Transgender-specific COVID-19-related stressors and their association with depressive symptoms among transgender adults: A nationwide cross-sectional survey in South Korea

Hyemin Lee, Arjee J. Restar, Don Operario, Sungsub Choo, Carl G. Streed, Horim Yi, Ranyeong Kim, Yun Jung Eom, Seung Sup Kim

Research output: Contribution to journalArticlepeer-review

Abstract

Introduction: COVID-19 has disproportionately impacted marginalized groups, including transgender populations, reproducing and exacerbating inequalities and vulnerabilities that existed in those groups prior to the pandemic. This study aimed to assess the prevalence of transgender-specific COVID-19-related stressors and their association with depressive symptoms among South Korean transgender adults. Methods: We conducted a nationwide cross-sectional study of 564 South Korean transgender adults (trans women, trans men, and nonbinary people) from October 7 to October 31, 2020. We measured four transgender-specific COVID-19-related stressors as follows: (A) had difficulty receiving gender-affirming healthcare due to economic hardship related to COVID-19, (B) had difficulty receiving gender-affirming healthcare due to limited access to hospitals under the COVID-19 situation, (C) had difficulty purchasing a public face mask due to gender information on an identification card, and (D) avoided getting a COVID-19 test in fear of unfair treatment and dirty looks due to gender identity, despite having COVID-19 symptoms. Past-week depressive symptoms were assessed using the Center for Epidemiologic Studies-Depression Scale. Results: Of the total participants, 30.7% experienced any of the four transgender-specific COVID-19-related stressors, and 70.2% were classified as having depressive symptoms during the past week. We found statistically significant associations with depressive symptoms among participants who reported that they had difficulty receiving gender-affirming healthcare due to either economic hardship (adjusted prevalence ratio [aPR] = 1.20, 95% Confidence Interval [CI] = 1.05–1.37) or limited access to hospitals (aPR = 1.15, 95% CI = 1.00–1.32), respectively. Furthermore, those who had two or more of the four transgender-specific COVID-19-related stressors were 1.21 times (95% CI = 1.05–1.40) more likely to report depressive symptoms, compared to those who did not report any stressor. Conclusion: Transgender-specific COVID-19-related stressors may negatively influence depressive symptoms among South Korean transgender adults. Given these findings, transgender-inclusive interventions should be implemented at the policy level during the COVID-19 pandemic in South Korea.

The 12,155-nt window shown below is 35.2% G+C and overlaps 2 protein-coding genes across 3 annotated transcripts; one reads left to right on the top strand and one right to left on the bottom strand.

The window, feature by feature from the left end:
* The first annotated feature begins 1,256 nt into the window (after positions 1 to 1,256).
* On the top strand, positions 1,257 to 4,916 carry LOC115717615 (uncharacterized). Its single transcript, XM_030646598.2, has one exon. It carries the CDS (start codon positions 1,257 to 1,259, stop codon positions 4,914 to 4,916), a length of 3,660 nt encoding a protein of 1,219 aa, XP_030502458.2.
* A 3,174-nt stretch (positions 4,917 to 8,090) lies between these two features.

Original languageEnglish
JournalInternational Journal of Transgender Health
DOIs
Publication statusAccepted/In press - 2021

Keywords

  • COVID-19
  • depressive symptoms
  • gender minority
  • mental health
  • South Korea
  • survey
  • transgender individuals

ASJC Scopus subject areas

  • Health(social science)
  • Health Policy
  • Medicine (miscellaneous)
  • Gender Studies

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